Invisible Biting Mites and Black Mold
What Invisible Things Are Biting Me?
Do you feel small mosquito-bite-like welts and crawling, pinprick sensations? It’s black mould spores. It absolutely is.
I didn’t believe it at first, then I read an article in which the author described finding toxic mould in her humidifier, and I thought, "But I don’t have a humidifier, or even air conditioning! My house seems dry as a bone." But as the various remedies and daily bleachings/launderings had no effect, I thought it might be worthwhile having a hunt. And lo, on the bottom of the fridge (which has a dodgy door that doesn’t always shut properly) was a layer of black/dark green mould.
My symptoms started in April (we’re in France so that’s the start of the warmer weather): tiny, pinprick sensations felt in different areas around the house. In our bed and on sofas, there was dust that felt like itching powder. I also felt these unnerving crawling sensations on my bum whenever I sat on the sofa or on chairs, and on my back in bed at night.
What really flummoxed me was how quickly I would feel crawling when I sat on a chair. How could anything get through my clothing to be right up against my skin so fast? I can’t imagine a worm/nematode moving so swiftly, or even a springtail (don’t they move by jumping?). It had to be a dust mite, or perhaps a spore (but, eww, can spores crawl with intent?! Yikes.). Whatever it was definitely wanted to be anywhere on my body it was moist and warm!
Mysterious Biting, Crawling, Flying, Itchy Sensations
At first, the crawling and bites were the worst part, but in late September, after I had blitzed the house in a bleach-cleaning frenzy (it was also around the time the weather got cooler and drier), I felt invisible, midge-like things flying at my face at night. It was difficult to sleep. My young kids would wake up, unsettled by the itching, and I’d lie awake for the rest of the night, my mind reeling and roiling, feeling like I was under attack by thousands of minuscule dust-like insects, some flying, some crawling.
My car became infested, and also my chair at work. At the height of the affliction, I would feel crawling sensations in my trousers and on my face and hair, and I also felt things flying into my eyes.
There was definitely something physical there. I remember the occasional colleague swatting at their face when they came to talk to me, or suddenly blinking something out of their eye. But whatever it was, it was not visible. I did notice the odd tiny hair or particle of dust floating off me with more propulsion than you’d expect from a bit of hair or dust. It was usually in the corner of my vision, and would sort of ping off lazily and float away.
Mystery Solved: We Found Mold
Anyway, long story short: After almost seven months, we located the mould, cleaned it off with vinegar, and that night, for the first time in ages, my family and I all slept through until morning. Not a whimper from the dogs, who usually yelped and barked between 2 a.m. and 5 a.m. when the spores and fungus-eating mites were most active.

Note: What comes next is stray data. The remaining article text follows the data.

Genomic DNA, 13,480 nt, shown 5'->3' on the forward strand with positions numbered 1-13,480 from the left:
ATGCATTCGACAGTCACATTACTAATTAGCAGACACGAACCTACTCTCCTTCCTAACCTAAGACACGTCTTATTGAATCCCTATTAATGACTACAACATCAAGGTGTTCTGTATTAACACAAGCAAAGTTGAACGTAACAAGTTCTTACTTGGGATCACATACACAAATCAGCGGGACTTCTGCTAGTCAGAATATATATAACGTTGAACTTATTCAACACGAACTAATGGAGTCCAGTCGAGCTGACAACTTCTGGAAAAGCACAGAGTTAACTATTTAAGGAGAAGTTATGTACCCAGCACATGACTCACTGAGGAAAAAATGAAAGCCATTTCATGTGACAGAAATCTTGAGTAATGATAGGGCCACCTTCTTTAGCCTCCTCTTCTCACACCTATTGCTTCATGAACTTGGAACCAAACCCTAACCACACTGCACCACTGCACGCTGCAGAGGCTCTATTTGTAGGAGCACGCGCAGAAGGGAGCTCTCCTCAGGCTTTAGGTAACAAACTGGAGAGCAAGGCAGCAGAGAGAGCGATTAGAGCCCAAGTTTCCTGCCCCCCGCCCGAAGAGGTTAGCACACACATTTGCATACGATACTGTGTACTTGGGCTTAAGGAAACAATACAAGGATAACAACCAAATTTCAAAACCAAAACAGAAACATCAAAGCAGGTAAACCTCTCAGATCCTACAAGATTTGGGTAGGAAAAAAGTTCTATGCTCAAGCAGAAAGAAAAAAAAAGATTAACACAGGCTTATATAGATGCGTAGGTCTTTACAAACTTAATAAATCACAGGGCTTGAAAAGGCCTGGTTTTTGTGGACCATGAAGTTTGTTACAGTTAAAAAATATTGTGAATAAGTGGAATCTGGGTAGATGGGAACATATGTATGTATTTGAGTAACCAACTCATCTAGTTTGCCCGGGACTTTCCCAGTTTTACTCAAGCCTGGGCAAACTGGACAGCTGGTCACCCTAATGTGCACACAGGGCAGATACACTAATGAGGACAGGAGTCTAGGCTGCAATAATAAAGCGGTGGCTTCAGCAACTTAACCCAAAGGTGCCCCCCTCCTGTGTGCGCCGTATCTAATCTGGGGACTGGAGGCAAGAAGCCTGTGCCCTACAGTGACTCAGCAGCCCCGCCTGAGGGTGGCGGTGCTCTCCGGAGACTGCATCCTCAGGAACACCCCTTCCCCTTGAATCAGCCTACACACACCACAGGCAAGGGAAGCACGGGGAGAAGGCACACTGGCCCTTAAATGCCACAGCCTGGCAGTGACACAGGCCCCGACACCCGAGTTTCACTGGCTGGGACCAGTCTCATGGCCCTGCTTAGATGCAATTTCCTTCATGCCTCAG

The next day in the kitchen, I felt some stirrings in my freshly cleaned trousers as I sat on a wooden chair, but it was hugely subdued compared with what I’d felt before. It struck me that naturally, there would still be mold spores around the house and undoubtedly it would take time before my family’s bodies could detoxify enough to stop attracting the bugs (if there even were bugs).
I was the member of the family being most attacked. So, for about a fortnight leading up to the mould revelation, I had put myself on a strict anti-candida diet, cutting out carbs and sugar. I felt and looked so much better. Now, my symptoms are occasional and faint. For the past two nights my bed has been an oasis of tranquil inactivity. Now it's focused in one of my children's bedrooms and also that of my partner. I'm hoping it's down to straggler spores, but I'm ready to tear up the floorboards to look for more mould, if the symptoms continue.
Frequently Asked Questions
What invisible thing is biting me?
It's mould, I swear it is. You can't see it, but I bet if you keep looking, you'll find it hiding somewhere. It hides behind walls, under cabinets and refrigerators, and under carpet. Don't forget to check the attic and basement.
Does mold bite people?
No, mold doesn't have teeth, but it can feel just like biting.
What exactly is causing this skin-crawling sensation?
You could be allergic or extremely sensitive to certain types of mold.
Getting Rid of Mold in My Home
- Note: Be careful not to disturb the mold itself until the specialists arrive. Also, try to avoid fluctuations in temperature or humidity in the affected area. The last thing you want is more spores being released into your home.
- For cleaning other areas, I used natural detergent from the organic shop on the floors. The bottle I bought had clove, eucalyptus, and pine essential oils in. It smelled so much better than horrible bleach. It was almost a pleasure to mop!
- I wrapped the mattresses in plastic sheeting and taped them up. I also put the pillows in plastic bags, taping them shut. Luckily we have removable covers on the sofa, so I bagged up the cushions and put the covers back over them.
- I regularly rubbed down surfaces with a bleachy damp cloth (especially windowsills, aiming at snaffling a few springtails).
- I went a bit mad on laundry, and this was definitely overkill, but I put worn clothing into two binbags to be washed—one dark (to soak in ammonia first) and one light (to soak in bleach). The pre-soaks had good results on my crawly trousers, but it never lasted, as they’d become re-exposed from car/office/wherever within a day. I found a large plastic bucket really helped here to create an ordered system in the bath/washroom and free up the bath.
- I also closed the bedroom doors at night because the cats would come and sleep on our beds and I could literally feel the mites/spores hopping off them and on to me.